RECOFTC developed a strategic programme to establish its basic direction as an institution concerned with supporting community forestry in the Asia-Pacific region. To ensure this programme could be implemented effectively an assessment and realignment of the organisation structure was critical. LTS provided independent expert advice to facilitate a delicate process and ensure the institutional structure aligned with the programme objectives. Supporting an internal RECOFTC task force, an LTS organisational assessment specialist advised on RECOFTC’s new organisational structure and necessary changes.
The project aimed to develop knowledge and generic tools for yield regulation of natural forests in tropical developing countries. LTS facilitated a process to ensure local stakeholders participate in decisions related to future allocation of timber harvested from local forests. The work aimed to develop sustainable utilisation of forests and more equitable distribution of benefits. A pilot study led to a model and illustrated that by embarking on a sensible yield regulation process and using a simple toolbox it becomes feasible for management to integrate resource information rapidly and easily and assess what quantity of timber can be feasibly cut, and weaknesses in information collection and management will be exposed that should be remedied.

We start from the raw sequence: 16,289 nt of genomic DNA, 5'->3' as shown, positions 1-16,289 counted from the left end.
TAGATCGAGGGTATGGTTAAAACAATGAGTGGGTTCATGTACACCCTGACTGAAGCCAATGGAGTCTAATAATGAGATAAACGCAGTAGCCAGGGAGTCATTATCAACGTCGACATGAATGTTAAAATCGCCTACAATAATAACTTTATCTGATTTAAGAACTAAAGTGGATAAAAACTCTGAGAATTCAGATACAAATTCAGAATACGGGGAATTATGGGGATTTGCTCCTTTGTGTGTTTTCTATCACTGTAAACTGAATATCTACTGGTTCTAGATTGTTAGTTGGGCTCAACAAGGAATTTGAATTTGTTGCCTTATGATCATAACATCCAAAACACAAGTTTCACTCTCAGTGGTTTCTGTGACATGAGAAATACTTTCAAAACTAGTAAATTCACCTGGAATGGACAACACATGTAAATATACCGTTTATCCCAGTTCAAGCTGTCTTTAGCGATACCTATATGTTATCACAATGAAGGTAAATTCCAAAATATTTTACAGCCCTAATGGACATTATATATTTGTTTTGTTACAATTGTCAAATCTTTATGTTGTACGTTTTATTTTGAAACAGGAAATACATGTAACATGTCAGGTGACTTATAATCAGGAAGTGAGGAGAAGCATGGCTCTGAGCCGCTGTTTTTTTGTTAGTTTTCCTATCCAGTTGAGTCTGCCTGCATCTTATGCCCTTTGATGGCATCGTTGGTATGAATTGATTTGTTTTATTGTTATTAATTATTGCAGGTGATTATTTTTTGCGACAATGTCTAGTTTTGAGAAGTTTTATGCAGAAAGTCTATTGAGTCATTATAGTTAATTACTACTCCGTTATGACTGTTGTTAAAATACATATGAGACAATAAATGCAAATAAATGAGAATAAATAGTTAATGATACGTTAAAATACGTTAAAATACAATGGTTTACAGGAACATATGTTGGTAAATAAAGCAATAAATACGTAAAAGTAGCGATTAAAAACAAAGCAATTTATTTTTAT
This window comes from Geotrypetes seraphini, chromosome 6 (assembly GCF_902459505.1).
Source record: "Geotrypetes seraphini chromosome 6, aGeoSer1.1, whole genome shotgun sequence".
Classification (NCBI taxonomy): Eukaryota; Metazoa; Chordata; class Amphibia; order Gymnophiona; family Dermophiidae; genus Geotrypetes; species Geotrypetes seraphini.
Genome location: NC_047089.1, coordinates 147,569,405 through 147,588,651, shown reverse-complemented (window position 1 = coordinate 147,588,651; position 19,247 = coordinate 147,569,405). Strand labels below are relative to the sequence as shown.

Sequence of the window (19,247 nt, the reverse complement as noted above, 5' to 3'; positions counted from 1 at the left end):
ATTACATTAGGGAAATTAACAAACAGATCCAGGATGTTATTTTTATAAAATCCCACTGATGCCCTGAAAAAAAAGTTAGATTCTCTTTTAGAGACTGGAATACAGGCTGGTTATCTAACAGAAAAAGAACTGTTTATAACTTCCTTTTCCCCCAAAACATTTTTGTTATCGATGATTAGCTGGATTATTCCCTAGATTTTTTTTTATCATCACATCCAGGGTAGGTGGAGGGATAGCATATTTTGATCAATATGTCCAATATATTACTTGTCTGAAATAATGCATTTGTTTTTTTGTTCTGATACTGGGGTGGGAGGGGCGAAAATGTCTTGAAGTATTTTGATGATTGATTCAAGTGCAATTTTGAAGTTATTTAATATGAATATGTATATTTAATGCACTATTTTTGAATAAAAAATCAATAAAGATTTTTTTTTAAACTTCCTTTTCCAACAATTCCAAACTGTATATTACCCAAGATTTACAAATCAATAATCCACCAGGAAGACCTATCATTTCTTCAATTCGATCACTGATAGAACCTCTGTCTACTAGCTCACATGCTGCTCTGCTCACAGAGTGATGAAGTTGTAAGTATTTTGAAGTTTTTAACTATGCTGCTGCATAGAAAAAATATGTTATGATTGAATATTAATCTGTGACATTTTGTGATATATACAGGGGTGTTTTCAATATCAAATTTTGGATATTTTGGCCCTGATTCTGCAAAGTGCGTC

The assignment consisted of the Forest Inventory and Monitoring Project (FIMP) and the Integrated Radio Communications Systems (IRCS) Project. The Forest Fire Prevention and Control Project were also partly integrated into the programme. LTS provided an international evaluation team who undertook a pre-completion review of these project components.
The Uttar Pradesh Forestry Project assisted the Government of Uttar Pradesh in the development of the forestry sector. The project aimed to improve public sector management in the sector, increase forest cover, productivity and biodiversity in an environmentally and socially sustainable manner. LTS undertook an assessment of the incentive structure for farmers to be involved in farm forestry, particularly in districts where departmental seedling production in expected to be phased out. An evaluation of the Forestry Departments’ communication, extension and market development measures was undertaken and the monitoring and evaluation program reviewed.
The proposed five-year Jharkhand Community Forestry Project developed mechanisms to promote and sustain a transition from Joint Forest Management (JFM) to Community Forest Management (CFM). The adoption of CFM aimed to empower communities to take autonomous decisions regarding the management of forest resources. The project aimed to develop and strengthen participatory systems of natural resource management to improve the livelihoods of rural people in the forested areas. LTS was involved in reviewing the proposed project.